Dear Capt Lim,
I have a few burning questions for you. I know you are very busy with dozens, if not hundreds of other questions from other visitors to your very popular website. But mine requires just a one-sentence answer or just a few figures to each of my questions.
I will be going to Macau, China with my wife for two weeks this Saturday, 16 December for my usual year-end holidays; sometimes we make 2-3 overseas trips a year. If you cannot answer immediately, I am willing to wait for your most illuminating answers.
The questions I wish to ask are:
1. What is the air distance between Kuala Lumpur LCCT and Macau Airport?
2. What is the distance between Kuala Lumpur LCCT and Hong Kong Airport?
3. What is the normal cruising speed of the Airbus A320?
4. What altitude does it normally fly?
5. What is the acceleration of the aircraft along the runway before lifting off?
6. What is final take off speed just as it lifts off the runway?
7. What is the time taken or the distance traveled along the runway before lifting off?
8. How long does it take to fly from KL to Macau?
Of course, questions 3-7 depend on the type of aircraft I will be traveling in, while the time taken from KL to Macau depends also a little on head or tail winds. An approximate time will do, as I will clock it myself.
Acceleration, initial and final speed, distance traveled, and time taken can all be calculated from Newton laws of motion if any of the 3 variables are known. So you need to give me just any of the 3 parameters for me to determine the 4th. But it is better for you to tell me all the (practical) answers.
I have actually theoretically determined the distance between Kuala Lumpur International Airport to Macau as 2482 km (1542 miles), and to Hong Kong as 2515 km (1569 miles). Hong Kong in the east is separated from Macau in the west by 58 km (36 miles). However, these are derived theoretically by spherical geometry applying the locations of their geographical coordinates. But I am unsure if these calculations and figures are correct?
What does your aircraft computer distance gauge say? It ought to be higher because the distance of the aircraft from the center of the Earth is more than from ground level, and having to ascend and descend as well. All these add to the distances, besides flight deviation sometimes, I guess?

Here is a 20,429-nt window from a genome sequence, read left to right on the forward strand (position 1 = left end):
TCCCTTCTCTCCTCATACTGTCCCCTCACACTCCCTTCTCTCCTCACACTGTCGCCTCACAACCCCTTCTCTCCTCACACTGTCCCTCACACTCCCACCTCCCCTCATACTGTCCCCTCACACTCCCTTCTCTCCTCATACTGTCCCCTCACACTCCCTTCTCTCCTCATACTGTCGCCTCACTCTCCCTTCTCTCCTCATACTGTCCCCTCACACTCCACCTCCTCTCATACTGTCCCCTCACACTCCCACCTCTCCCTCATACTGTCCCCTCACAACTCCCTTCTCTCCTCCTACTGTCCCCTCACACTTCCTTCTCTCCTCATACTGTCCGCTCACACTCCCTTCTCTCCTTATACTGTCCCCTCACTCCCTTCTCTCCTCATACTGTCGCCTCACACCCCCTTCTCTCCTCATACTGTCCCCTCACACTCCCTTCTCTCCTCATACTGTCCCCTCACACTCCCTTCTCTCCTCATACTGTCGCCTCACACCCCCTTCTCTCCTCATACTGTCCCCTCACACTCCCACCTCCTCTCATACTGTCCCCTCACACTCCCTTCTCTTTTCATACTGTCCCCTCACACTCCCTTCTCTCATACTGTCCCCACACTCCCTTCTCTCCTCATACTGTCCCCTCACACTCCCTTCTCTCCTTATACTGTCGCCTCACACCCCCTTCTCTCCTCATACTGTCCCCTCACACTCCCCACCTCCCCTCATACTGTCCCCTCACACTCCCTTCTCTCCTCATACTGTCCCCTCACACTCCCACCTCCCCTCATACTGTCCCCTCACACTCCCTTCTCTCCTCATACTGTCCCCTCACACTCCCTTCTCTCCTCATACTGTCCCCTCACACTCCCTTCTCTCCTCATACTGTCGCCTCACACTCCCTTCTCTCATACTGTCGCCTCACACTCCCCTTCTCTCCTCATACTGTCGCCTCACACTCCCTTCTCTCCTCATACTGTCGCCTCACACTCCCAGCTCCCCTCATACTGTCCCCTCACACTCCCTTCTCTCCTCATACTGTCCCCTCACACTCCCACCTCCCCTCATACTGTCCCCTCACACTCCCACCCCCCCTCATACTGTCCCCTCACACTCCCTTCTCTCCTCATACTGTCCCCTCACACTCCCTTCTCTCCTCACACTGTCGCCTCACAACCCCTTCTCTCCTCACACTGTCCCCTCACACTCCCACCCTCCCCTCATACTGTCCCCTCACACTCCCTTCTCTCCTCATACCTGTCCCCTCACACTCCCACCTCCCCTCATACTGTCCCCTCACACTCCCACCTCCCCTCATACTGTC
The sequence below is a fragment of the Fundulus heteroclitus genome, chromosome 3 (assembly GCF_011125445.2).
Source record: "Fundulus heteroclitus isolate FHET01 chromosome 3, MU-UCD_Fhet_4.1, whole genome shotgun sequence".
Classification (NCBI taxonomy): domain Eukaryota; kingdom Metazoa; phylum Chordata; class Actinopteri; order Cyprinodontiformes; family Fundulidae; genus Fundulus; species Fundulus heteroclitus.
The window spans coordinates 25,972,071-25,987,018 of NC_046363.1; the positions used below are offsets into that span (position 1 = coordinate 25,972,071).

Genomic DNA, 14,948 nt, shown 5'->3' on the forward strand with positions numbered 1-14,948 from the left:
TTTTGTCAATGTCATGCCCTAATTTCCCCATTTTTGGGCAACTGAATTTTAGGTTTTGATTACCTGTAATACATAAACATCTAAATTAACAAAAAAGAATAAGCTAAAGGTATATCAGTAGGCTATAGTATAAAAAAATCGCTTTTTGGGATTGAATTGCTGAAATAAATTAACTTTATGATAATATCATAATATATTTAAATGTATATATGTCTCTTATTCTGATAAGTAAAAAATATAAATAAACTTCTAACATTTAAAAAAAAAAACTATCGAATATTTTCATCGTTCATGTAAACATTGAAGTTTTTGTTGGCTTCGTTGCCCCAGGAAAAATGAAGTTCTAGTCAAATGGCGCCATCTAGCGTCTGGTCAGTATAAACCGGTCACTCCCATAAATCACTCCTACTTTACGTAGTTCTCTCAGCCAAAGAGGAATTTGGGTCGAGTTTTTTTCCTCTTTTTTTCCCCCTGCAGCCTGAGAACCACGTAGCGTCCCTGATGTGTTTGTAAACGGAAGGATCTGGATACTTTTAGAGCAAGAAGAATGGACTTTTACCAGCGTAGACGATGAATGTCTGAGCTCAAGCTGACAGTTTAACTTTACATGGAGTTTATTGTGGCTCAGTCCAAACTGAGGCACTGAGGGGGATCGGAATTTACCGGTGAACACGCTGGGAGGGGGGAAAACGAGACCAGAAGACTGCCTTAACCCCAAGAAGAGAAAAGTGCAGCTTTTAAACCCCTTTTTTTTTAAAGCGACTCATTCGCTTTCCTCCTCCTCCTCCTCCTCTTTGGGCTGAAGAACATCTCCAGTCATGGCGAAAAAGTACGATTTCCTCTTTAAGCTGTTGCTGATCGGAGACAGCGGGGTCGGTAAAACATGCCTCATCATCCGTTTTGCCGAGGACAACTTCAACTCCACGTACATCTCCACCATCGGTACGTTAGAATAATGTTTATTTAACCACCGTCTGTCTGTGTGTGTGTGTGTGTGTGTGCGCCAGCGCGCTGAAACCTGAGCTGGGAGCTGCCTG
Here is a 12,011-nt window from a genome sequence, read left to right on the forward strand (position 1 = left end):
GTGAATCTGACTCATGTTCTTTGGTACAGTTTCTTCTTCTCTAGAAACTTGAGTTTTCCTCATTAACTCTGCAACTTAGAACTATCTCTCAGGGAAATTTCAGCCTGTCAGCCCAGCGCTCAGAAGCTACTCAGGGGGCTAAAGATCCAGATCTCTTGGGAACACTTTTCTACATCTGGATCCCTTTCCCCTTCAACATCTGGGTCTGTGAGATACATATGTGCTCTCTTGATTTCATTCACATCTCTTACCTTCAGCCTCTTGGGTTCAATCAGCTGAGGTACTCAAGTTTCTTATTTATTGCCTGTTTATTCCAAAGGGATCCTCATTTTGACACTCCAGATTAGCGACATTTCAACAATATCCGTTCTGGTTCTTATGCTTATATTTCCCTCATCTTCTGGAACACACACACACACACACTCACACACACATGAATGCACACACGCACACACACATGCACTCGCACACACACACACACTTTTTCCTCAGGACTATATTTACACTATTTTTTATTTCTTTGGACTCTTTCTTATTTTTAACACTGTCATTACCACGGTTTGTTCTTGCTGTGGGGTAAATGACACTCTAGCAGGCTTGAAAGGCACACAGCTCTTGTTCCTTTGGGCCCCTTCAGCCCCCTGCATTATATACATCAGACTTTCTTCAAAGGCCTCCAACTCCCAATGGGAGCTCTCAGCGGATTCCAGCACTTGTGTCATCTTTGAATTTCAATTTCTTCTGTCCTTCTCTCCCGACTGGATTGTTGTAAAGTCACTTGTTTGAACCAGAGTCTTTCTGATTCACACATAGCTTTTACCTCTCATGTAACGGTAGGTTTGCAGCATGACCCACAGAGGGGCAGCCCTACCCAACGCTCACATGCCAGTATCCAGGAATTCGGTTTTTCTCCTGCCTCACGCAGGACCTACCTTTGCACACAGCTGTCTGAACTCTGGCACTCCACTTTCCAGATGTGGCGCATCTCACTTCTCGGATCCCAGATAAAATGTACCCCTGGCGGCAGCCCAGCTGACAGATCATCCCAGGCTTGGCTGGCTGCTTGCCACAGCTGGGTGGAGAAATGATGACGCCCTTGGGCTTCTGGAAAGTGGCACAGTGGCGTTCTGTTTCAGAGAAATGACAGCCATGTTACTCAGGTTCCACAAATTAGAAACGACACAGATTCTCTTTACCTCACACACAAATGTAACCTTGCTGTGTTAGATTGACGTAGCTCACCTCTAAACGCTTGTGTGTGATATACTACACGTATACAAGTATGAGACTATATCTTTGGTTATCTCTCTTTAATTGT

Thank you for enlightening me with your expert knowledge to satisfy my curiosity about flight, navigation and aviation.
Hi Dr JB Lim,
My apologies for not being able to reply to your queries before you went off for your holidays as I was not feeling very well. Further, I was in the midst of relocating to another residential area and I had a lot of problem transferring my Internet account to this new location. Yes, I would also like to extent my apologies to many others who have written to me. The volume of questions (and repeated questions) is beyond what I can cope with now. However, I will reply to some of the questions whenever I have the time (hmm? answering FAQs was initially meant to be a hobby for me only!)
Below are the answers to your questions:
1. The distance between Kuala Lumpur International Airport and Macau Airport is 1356 nautical miles (1561 statute miles) as given by the airplane computer (based on their official position of latitude & longitude). Your answer of 1542 (I presume statute miles?) is 19 miles out. It doesn*t mean that it is wrong ? you probably used a different co-ordinate.
2. Again, the distance between Kuala Lumpur and Hong Kong Airport is out by 13 statute miles ? actual distance is 1582 statute miles as compared to your 1569 miles.
3. The normal cruising speed of the Airbus A320 is Mach 0.78 or around 450 knots (518 mph/833 kph) at the optimum cruising level. (The speed of sound or Mach 1.0 at sea level on a ?standard day? is 661 knots/761mph/1225 kph ? so it varies with altitude)
4. The normal cruising altitude to Macau is around 36,000 feet but it can vary between 31,000 to 39,000 feet depending on the air traffic flying along the Airway.
5. Do not be alarmed if I say the initial acceleration of the plane is slower than a racing car! The performances of the airplane engines are dependent on the environmental conditions and its weight. So I cannot be precise when answering your questions. It takes between 30 to 35 seconds to accelerate to 140-145 knots (164-170 mph) as compared to a F1 racing car that can achieve 0-60 mph in 2.7 seconds!
6. Again, the take off speed (we call it the rotation speed) is affected by the environment and configuration of the airplane. It can vary from 120 to 170 knots.
7. Time taken or distance traveled before lifting off the runway is between 30 to 35 seconds and the distance covered is around 2,500 meters.
8. The time taken to fly from Kuala Lumpur to Macau is around 3 hours and 35 minutes.
Yes, for all intent and purposes, some of the parameters given above are mostly approximate values only (to satisfy your curiosity :-)) as I do not know the actual weight of the airplane on the day you flew, the surface temperature, pressures, wind or the take off configuration.